Millie Coby, another candidate running as a Democrat while pursuing a conservative social agenda, lost her attempt to unseat progressive state Rep. Sandy Pasch in Assembly District 10. Republicans eliminated Pasch’s previous district when they redrew the state’s political boundaries following the 2010 census. The redrawn District 10 included Shorewood, a white, affluent suburb that was part of Pasch’s old district, and coupled it with Milwaukee’s heavily African-American West Side neighborhoods.
High-profile black leaders, including state Rep. Beth Coggs and state Sen. Lena Taylor, threw their support behind community youth organizer Millie Coby in an effort to avoid losing an African-American seat in the Assembly.
But Coby, who is affiliated with a fundamentalist Christian church, opposes choice and advocates for a school voucher system – both key conservative positions. She also linked gays and lesbians with pedophiles on an Equality Wisconsin questionnaire and declined to answer a question about marriage equality.
Pasch, who is a leading equality supporter in Madison, prevailed in the race with 61 percent of the vote. Coby garnered only 33 percent. Pasch took 96 percent of the vote in Shorewood, where overall turnout was high at 32 percent.
Pasch celebrated her victory at Art Bar in Riverwest, a gay-owned establishment.
Two other African-American women in the District 10 race split a combined total of 7 percent of the vote.
Coggs stepped down from her first-term Assembly seat to run for her cousin Spencer Coggs’ state Senate seat following his election as city treasurer. But Coggs, who was co-endorsed by Equality Wisconsin and Fair Wisconsin along with Milwaukee County Supervisor Nikiya Harris, lost her race to the latter. Harris received the endorsement of both the Wisconsin League of Conservation Voters and Planned Parenthood.
The race between Coggs, who is part of a family political dynasty, and Harris, who is seen as having star potential, was hard fought. With more than 13,000 votes cast, Harris won the four-way race in Senate District 6 with 48 percent of the vote compared with Coggs’ 33 percent.
To the extent that the Coggs-Harris race represented the old guard against the new, the standard bearer against the more ideologically pure candidate, it reflected the 2010 state Senate race between former state Sen. Jeff Plale, a conservative Democrat, and his victorious challenger Sen. Chris Larson. Progressives made a strong showing across the board on Aug. 14.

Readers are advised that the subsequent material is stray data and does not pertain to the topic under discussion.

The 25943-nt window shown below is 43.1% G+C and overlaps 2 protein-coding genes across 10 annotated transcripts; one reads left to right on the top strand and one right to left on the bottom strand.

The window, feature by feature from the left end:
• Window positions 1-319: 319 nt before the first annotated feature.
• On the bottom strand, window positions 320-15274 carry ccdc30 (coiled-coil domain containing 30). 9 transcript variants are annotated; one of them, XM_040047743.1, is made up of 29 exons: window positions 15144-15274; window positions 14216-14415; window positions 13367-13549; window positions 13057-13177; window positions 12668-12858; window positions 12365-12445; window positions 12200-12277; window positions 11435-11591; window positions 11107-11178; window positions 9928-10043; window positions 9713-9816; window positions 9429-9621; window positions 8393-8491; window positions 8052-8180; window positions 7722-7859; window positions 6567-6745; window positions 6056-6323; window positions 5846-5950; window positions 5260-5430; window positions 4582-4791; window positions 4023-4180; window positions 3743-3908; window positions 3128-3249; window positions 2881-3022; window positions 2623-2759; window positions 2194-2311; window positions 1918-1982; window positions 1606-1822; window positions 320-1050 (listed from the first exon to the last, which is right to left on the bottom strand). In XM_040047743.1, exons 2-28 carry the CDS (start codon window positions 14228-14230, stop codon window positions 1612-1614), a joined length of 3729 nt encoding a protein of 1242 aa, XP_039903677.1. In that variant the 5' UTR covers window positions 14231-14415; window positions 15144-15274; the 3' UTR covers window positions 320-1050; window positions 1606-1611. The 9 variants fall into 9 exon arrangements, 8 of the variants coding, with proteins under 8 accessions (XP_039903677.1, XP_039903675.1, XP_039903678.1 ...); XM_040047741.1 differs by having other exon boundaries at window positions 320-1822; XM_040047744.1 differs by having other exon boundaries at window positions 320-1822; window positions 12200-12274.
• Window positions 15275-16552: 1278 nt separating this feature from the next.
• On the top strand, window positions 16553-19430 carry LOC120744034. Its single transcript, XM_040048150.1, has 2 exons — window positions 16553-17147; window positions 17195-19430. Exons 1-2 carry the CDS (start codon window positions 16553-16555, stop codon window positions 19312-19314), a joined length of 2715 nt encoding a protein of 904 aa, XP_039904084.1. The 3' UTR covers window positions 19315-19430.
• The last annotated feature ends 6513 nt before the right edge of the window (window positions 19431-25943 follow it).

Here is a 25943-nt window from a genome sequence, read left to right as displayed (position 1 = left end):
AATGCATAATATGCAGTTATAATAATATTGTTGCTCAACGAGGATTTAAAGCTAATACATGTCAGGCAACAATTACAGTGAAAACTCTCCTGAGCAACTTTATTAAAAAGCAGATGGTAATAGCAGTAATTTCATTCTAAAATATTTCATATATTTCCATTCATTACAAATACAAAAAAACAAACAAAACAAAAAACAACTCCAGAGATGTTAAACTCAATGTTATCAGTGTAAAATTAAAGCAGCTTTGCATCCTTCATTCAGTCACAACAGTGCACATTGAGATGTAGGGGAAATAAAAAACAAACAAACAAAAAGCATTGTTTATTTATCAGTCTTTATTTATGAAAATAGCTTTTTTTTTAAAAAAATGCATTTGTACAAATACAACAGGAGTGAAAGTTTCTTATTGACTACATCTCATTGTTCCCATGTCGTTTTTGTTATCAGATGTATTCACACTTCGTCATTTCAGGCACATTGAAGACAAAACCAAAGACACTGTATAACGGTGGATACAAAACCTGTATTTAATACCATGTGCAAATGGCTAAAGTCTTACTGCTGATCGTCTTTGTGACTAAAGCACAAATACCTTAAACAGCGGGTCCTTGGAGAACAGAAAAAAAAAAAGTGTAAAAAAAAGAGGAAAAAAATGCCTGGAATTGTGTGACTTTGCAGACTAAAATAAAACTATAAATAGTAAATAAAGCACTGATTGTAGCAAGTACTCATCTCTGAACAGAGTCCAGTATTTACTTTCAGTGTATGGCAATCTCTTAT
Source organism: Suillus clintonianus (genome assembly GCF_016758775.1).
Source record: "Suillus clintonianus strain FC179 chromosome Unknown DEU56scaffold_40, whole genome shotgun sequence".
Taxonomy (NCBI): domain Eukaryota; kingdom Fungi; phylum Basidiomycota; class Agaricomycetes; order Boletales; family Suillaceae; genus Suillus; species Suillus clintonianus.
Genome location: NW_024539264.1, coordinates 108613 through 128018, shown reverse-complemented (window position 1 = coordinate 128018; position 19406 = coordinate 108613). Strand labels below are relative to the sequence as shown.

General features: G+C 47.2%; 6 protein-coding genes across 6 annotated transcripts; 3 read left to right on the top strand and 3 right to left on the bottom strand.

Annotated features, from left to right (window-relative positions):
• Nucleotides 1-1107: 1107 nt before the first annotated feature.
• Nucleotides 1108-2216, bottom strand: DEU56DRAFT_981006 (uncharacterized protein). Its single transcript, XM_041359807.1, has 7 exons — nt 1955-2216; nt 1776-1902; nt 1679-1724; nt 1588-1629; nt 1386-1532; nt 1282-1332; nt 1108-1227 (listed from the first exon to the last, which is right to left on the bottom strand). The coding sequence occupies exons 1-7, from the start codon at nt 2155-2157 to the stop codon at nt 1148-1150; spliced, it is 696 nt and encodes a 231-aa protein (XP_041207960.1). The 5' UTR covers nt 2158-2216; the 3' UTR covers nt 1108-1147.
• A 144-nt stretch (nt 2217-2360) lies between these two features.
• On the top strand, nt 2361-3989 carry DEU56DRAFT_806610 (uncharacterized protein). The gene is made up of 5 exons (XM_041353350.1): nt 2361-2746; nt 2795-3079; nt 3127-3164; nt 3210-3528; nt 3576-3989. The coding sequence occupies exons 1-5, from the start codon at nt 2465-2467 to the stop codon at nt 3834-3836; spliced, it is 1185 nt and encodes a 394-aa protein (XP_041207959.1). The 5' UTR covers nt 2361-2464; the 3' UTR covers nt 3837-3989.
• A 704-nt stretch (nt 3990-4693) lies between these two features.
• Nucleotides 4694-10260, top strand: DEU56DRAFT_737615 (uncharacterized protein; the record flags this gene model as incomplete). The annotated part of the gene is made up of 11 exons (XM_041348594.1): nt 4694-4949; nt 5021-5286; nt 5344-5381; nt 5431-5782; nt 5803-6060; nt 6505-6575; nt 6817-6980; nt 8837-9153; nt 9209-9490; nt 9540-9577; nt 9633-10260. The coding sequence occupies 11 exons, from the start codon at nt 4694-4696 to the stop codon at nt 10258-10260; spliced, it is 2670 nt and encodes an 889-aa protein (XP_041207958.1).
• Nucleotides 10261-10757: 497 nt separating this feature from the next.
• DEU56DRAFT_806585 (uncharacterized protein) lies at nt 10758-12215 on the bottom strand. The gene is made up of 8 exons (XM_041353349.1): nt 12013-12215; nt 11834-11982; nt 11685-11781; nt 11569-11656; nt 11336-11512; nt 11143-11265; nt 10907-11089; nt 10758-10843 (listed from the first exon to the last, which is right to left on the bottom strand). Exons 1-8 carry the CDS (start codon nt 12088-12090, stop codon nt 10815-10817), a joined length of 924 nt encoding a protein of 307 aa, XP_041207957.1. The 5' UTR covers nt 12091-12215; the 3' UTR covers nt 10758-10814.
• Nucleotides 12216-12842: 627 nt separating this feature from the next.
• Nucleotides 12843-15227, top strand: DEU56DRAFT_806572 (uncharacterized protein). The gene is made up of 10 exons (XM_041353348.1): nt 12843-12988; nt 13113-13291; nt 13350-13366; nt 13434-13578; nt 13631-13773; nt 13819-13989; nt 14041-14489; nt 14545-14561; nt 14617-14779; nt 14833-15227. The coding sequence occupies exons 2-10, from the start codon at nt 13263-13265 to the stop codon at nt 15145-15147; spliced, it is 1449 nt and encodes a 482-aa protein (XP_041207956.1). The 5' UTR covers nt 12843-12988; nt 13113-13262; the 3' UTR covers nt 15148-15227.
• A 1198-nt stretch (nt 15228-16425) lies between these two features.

In Assembly District 18, Evan Goyke, a young, unknown and unabashedly progressive candidate, took 37 percent of the vote in an eight-way race to win an open seat. In Assembly District 11, Mandela Barnes beat incumbent Jason Fields by campaigning on the latter’s support for school vouchers and his opposition to capping interest rates for payday lenders, who can legally charge more than 500 percent in annualized interest to the working poor who need such services.
Barnes called the Democratic Primary elections a “progressive sweep.”
“People are disappointed – they want new leaders,” he told the Milwaukee Journal Sentinel.
The American Federation for Children, a group that promotes school vouchers, sent out mailers for Fields and other Democratic candidates, spending more than $100,000 in Milwaukee, MJS reported. AFC, which is associated with former Assembly Speaker Scott Jensen, a convicted felon, also backed Plale in 2010.
Despite all the money AFC spent, none of the right-wing group’s candidates won.
State Rep. Peggy Krusick lost her primary to Dan Riemer in Milwaukee’s 7th Assembly District after proposing that race should be removed as a factor in awarding higher education grants. During her tenure in the Assembly, Krusick consistently voted against equality, opposing the state’s domestic partner registry and backing the 2006 ballot initiative that prohibits same-sex couples from marrying or forming civil unions.